Video by Ana Maria Bunea.
On the 20th of February, a group of nationalists barged into a screening of Lisa Cholodenko's Oscar-winning film The Kids Are All Right that was taking place in Bucharest's Rural History Museum. The movie was showing as part of LGBT month – for those of you who haven't seen it, its plot centres around a lesbian couple who adopt and raise a boy and a girl. This didn't go down well with the nationalists, especially as the screening was taking place on the grounds of a museum "dedicated to the values of the Christian cross and of the holy Romanian farmer”.
The demonstrators, who were mostly men, ranged from teenagers clad in paramilitary garb to grandpas with canes. To pass the time in the museum, they waved the national flag and covered the projector with a piece of paper that had the words “You are not welcome here” written on it. They sang the national anthem and performed the Nazi salute, but best of all were their chants, which were mostly delivered in pathetic English. My favourites were: “Does the law say you can be gay?” and “Go to Holland where you can take drugs and spread diseases.”
No one was physically injured, but it doesn't do much for your movie-going experience when a bunch of men corner you and shout racist abuse in your face.
The assistant director of the museum, Mihai Gheorghiu (in the white-striped shirt), sits with three of the demonstrators. (photo by Miliția Spirituală)
According to my friend Ana Maria Bunea, who was there at the time, some of the people involved with the protest were part of the museum staff: "I know that they were staff because they were crying: 'We’ve been working here for 15 years and never saw a gay person.' When I told them that I was straight and supporting the LGBT cause, they said I was just as sick as the gays and that they hoped my children will turn gay.”
The director of the museum, Ștefan Niculescu, told me that three staff members took part in the event and that only two were actually vocal against the screening. “The projectionist called and told me he was bothered by it, so I fired him. The assistant director, Mihai Gheorghiu, was also there, though he wasn’t supposed to be. He has been very vocal against the film from the beginning, even in board meetings. I’ll discuss his behaviour with the board and see how we’re going to sanction him.” He also added that he wouldn’t let himself be intimidated by nationalists. “I asked the Minister of Culture, Daniel Barbu, and he was surprised I was even bothered by the protest. He said I should screen the film no matter what.”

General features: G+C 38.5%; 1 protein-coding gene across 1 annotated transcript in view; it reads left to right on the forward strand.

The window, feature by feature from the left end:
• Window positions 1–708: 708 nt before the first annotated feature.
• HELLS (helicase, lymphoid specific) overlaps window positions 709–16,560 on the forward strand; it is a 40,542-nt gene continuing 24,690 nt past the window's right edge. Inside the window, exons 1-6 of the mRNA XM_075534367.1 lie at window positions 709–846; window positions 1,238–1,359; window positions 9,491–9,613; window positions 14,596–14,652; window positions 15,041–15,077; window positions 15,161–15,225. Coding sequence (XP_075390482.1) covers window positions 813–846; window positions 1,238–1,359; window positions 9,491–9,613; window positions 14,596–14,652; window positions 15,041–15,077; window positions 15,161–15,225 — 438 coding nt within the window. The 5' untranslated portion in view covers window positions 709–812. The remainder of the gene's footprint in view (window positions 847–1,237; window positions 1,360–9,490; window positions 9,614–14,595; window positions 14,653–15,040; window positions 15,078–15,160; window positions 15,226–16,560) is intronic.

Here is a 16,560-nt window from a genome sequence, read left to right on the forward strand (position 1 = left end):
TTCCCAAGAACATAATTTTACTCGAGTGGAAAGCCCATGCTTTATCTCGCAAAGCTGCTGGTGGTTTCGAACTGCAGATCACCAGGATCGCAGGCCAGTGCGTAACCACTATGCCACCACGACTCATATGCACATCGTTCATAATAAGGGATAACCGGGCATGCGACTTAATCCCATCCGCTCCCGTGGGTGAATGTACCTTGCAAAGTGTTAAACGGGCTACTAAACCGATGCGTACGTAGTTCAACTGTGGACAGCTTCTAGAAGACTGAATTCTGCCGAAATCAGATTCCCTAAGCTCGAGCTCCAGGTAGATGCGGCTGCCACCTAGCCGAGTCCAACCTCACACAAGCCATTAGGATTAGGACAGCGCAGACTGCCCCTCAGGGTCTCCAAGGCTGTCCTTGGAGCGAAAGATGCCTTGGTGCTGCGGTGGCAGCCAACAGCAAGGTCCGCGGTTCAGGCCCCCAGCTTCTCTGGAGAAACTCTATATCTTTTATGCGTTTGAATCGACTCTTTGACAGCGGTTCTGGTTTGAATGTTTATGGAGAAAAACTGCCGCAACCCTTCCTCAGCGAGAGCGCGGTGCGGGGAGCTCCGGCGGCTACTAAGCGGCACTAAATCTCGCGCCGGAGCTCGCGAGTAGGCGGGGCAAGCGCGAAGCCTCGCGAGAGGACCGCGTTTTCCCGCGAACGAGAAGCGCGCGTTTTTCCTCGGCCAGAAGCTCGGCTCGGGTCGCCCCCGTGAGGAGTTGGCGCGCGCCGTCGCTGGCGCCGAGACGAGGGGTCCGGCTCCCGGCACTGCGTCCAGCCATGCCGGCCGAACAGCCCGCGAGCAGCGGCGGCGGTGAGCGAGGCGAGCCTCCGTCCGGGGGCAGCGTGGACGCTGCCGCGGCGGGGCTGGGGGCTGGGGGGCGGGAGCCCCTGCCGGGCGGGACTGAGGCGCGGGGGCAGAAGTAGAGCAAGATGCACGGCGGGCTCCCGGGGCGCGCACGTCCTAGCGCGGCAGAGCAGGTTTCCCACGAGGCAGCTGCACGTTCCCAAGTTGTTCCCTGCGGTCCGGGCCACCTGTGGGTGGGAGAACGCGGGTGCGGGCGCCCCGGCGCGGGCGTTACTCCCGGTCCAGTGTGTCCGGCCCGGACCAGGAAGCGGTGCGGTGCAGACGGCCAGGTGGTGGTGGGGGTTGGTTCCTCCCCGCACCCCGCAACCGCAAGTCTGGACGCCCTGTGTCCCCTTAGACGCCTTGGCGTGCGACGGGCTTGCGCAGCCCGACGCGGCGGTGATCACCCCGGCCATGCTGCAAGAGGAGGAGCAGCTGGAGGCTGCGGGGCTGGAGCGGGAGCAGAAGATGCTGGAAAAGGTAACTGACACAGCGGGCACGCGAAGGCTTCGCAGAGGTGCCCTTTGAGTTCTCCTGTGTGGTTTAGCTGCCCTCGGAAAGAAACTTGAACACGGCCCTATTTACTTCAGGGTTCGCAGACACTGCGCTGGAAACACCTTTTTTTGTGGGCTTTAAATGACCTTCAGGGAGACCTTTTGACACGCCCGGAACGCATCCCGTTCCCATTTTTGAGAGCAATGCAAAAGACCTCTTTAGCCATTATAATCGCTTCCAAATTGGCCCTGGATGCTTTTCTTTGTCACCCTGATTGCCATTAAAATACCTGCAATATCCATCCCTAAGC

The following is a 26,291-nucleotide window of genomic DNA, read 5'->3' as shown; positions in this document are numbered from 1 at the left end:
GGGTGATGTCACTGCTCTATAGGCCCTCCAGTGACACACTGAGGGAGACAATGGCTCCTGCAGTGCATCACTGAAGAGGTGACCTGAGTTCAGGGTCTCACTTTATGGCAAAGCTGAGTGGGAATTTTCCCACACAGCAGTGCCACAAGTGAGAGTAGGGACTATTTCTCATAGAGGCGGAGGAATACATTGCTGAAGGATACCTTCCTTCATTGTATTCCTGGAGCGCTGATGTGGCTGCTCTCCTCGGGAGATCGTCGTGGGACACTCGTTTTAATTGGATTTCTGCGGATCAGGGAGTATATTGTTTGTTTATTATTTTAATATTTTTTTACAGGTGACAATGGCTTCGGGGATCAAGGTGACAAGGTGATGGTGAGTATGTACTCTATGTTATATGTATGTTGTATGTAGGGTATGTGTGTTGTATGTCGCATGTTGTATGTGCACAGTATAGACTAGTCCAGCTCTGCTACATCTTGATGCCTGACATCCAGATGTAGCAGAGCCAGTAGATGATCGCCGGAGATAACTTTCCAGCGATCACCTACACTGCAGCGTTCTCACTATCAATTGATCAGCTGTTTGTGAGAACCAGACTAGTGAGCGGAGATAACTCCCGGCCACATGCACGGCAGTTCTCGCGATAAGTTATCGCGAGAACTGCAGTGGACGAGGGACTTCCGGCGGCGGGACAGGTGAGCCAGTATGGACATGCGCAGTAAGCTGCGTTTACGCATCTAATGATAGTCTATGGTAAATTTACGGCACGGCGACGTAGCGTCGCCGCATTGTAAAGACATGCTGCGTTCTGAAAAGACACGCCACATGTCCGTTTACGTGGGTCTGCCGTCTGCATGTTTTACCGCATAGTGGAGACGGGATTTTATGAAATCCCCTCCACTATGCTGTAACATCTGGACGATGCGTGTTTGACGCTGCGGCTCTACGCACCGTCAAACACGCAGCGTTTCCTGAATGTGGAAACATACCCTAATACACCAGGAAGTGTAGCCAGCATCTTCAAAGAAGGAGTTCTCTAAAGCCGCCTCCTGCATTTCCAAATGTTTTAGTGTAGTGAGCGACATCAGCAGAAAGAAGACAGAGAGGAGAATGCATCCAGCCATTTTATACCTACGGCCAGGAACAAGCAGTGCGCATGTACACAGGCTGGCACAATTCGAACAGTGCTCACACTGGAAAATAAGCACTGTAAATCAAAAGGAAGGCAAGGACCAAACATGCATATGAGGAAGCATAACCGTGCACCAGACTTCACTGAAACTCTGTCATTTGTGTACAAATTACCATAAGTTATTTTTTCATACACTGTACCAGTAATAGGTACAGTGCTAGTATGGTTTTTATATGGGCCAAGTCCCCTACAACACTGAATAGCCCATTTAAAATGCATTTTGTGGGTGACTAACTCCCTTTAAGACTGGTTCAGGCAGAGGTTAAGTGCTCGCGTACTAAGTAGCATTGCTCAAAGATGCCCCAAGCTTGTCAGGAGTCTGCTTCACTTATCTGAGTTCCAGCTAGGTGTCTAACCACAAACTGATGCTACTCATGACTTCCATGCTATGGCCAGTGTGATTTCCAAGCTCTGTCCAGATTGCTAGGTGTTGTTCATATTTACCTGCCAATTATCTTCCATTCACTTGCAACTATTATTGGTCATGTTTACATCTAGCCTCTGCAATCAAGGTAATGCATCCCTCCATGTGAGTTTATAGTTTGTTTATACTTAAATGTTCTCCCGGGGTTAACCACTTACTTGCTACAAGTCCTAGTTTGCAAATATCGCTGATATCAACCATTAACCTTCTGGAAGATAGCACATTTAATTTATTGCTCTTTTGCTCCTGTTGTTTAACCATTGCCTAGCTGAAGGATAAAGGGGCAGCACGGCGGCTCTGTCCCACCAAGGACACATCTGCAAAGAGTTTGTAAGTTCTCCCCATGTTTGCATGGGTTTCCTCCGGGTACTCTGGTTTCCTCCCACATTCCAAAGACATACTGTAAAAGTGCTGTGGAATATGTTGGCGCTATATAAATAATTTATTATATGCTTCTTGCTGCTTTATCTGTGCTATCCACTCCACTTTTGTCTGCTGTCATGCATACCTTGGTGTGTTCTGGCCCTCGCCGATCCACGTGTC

Eventually, the police, who had been in the room from the beginning, were called to help settle the conflict, but to no avail. “At first, a man stopped the demonstrators at the door," Ana Maria told me. "There were two cops in front, clearly bothered that they had to just stand there doing nothing – I think they had at least expected people to be carrying baseball bats. Then there were other cops outside but they weren't doing anything either. When I asked them why they weren't doing anything, they told me they were waiting for orders but after I left, I heard that they'd ID'd the people who wanted to see the film, not the aggressors.”
Local police spokesman Alexandru Niculae and riot police spokesman Georgian Enache
I called up the local police and riot police offices to ask why better action hadn't been taken, but they did nothing but pass the blame back and forth like a particularly heavy joint. Riot police spokesman, Georgian Enache, said that his section only interferes “if the police ask us to. We were called there to guard the garden area, but the police went into the room. Don’t ask me why there were no measures taken.” Local police spokesman Alexandru Niculae, on the other hand, replied that they only interfere when riot police ask them too: “My dear lady, Georgian Enache is my colleague, but he is unaware of the fact that that public order is ensured by the county police. On our side, we faced no problems, penal or otherwise.” I guess going around public spaces wearing Nazi symbols and shouting anti-gay slogans isn’t classed as a problem.
I phoned the riot police offices one more time and Enache asked me to hold on while he called the police to agree on a statement. Niculae didn't answer the phone.
The banner reads: “Can you imagine your son being gay? Can you imagine your daughter being a lesbian?” Several such banners have popped up around Bucharest and some gay groups have vandalised them.
Irina Nistor, representing Accept – the NGO that is in charge of the LGBT Month – added: "The actions of the demonstrators are criminal. Police would have interfered if it wasn't a gay event. We ask for an investigation and that the assistant director of the museum is fired.”
Girls joking around with riot police at a flash mob. (photo by Dan Oara)
For their part, the LGBT community (or at least the part of it that didn’t have to work in the morning) staged a mini-protest with flowers and LGBT banners outside the museum the next day. The whole thing only lasted ten minutes, but it wasn’t completely uneventful: the host of a popular Romanian TV programme swung by to shout: “You’re not normal!” and: “You’re the ones taking it up the ass!” at the protesters. Soon thereafter, the police showed up.
This isn’t the first time anti-gay sentiments are publicly displayed in Romania. Only last year, a group of masked men attacked and beat up a group of people who had organised a debate titled: “From the Archives of Gay History”. According to a 2009 NCAD survey, homosexuals are the most discriminated against minority in Romania, after gypsies and people with HIV. Imagine being a gay gypsy who has HIV.
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